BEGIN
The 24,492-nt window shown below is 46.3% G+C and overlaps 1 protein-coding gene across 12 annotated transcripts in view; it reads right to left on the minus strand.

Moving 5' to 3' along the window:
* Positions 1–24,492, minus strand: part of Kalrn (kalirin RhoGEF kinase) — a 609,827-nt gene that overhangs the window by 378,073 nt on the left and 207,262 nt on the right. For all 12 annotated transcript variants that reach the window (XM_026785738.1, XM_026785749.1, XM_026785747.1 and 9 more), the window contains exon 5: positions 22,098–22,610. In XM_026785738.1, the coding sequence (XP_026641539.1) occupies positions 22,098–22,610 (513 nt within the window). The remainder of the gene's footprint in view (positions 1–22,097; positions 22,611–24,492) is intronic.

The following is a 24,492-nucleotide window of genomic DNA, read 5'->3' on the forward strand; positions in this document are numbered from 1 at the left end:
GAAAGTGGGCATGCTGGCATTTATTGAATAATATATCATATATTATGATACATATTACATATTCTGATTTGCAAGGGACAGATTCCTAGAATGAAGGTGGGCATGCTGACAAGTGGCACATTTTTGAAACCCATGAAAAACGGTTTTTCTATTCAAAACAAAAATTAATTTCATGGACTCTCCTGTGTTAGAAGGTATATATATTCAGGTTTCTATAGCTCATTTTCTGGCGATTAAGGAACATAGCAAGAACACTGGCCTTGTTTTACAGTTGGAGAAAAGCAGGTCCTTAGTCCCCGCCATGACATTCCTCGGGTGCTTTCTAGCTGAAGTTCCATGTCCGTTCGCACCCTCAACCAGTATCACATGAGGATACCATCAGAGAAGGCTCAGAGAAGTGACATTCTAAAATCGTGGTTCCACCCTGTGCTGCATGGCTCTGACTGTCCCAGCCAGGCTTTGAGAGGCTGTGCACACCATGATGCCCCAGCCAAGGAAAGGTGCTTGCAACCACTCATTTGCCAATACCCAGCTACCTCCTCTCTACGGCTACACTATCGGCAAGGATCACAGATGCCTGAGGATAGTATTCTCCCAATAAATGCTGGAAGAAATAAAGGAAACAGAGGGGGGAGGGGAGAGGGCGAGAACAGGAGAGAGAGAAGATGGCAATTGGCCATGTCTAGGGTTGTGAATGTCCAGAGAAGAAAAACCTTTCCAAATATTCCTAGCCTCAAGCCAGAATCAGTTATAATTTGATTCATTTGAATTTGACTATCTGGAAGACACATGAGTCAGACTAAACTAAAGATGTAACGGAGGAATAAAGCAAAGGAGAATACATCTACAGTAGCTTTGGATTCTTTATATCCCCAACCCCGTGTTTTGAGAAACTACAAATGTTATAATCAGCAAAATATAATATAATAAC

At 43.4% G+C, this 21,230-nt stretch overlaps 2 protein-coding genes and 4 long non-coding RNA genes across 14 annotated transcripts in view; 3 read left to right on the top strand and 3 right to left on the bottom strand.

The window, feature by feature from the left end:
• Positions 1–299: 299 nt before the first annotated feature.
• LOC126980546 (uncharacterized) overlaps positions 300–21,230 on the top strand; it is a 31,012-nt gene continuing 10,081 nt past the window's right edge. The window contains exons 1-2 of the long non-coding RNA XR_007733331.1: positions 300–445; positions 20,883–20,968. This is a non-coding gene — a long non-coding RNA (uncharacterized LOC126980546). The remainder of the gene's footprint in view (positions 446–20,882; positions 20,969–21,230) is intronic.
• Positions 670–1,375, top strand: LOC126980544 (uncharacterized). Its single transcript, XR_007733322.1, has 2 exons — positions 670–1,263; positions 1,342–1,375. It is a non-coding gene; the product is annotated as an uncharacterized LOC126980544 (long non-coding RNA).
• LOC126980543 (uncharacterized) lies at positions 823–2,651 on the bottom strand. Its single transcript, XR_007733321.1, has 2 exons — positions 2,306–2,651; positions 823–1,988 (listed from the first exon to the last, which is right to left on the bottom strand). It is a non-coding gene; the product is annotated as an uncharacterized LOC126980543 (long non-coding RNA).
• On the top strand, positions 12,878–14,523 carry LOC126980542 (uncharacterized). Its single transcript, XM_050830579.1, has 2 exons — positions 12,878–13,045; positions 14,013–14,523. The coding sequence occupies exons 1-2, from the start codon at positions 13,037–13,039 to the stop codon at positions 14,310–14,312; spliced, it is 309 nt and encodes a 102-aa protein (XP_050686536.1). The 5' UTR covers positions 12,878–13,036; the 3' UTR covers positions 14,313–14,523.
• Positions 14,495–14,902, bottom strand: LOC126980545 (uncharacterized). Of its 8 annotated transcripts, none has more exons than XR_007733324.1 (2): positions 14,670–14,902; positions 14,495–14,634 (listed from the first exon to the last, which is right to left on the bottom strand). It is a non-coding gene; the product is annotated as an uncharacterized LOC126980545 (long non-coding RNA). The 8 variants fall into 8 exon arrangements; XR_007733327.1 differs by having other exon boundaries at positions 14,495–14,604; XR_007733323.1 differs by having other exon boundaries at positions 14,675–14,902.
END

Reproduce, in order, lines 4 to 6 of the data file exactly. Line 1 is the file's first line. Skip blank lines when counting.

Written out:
The following is a 24,492-nucleotide window of genomic DNA, read 5'->3' on the forward strand; positions in this document are numbered from 1 at the left end:
GAAAGTGGGCATGCTGGCATTTATTGAATAATATATCATATATTATGATACATATTACATATTCTGATTTGCAAGGGACAGATTCCTAGAATGAAGGTGGGCATGCTGACAAGTGGCACATTTTTGAAACCCATGAAAAACGGTTTTTCTATTCAAAACAAAAATTAATTTCATGGACTCTCCTGTGTTAGAAGGTATATATATTCAGGTTTCTATAGCTCATTTTCTGGCGATTAAGGAACATAGCAAGAACACTGGCCTTGTTTTACAGTTGGAGAAAAGCAGGTCCTTAGTCCCCGCCATGACATTCCTCGGGTGCTTTCTAGCTGAAGTTCCATGTCCGTTCGCACCCTCAACCAGTATCACATGAGGATACCATCAGAGAAGGCTCAGAGAAGTGACATTCTAAAATCGTGGTTCCACCCTGTGCTGCATGGCTCTGACTGTCCCAGCCAGGCTTTGAGAGGCTGTGCACACCATGATGCCCCAGCCAAGGAAAGGTGCTTGCAACCACTCATTTGCCAATACCCAGCTACCTCCTCTCTACGGCTACACTATCGGCAAGGATCACAGATGCCTGAGGATAGTATTCTCCCAATAAATGCTGGAAGAAATAAAGGAAACAGAGGGGGGAGGGGAGAGGGCGAGAACAGGAGAGAGAGAAGATGGCAATTGGCCATGTCTAGGGTTGTGAATGTCCAGAGAAGAAAAACCTTTCCAAATATTCCTAGCCTCAAGCCAGAATCAGTTATAATTTGATTCATTTGAATTTGACTATCTGGAAGACACATGAGTCAGACTAAACTAAAGATGTAACGGAGGAATAAAGCAAAGGAGAATACATCTACAGTAGCTTTGGATTCTTTATATCCCCAACCCCGTGTTTTGAGAAACTACAAATGTTATAATCAGCAAAATATAATATAATAAC

At 43.4% G+C, this 21,230-nt stretch overlaps 2 protein-coding genes and 4 long non-coding RNA genes across 14 annotated transcripts in view; 3 read left to right on the top strand and 3 right to left on the bottom strand.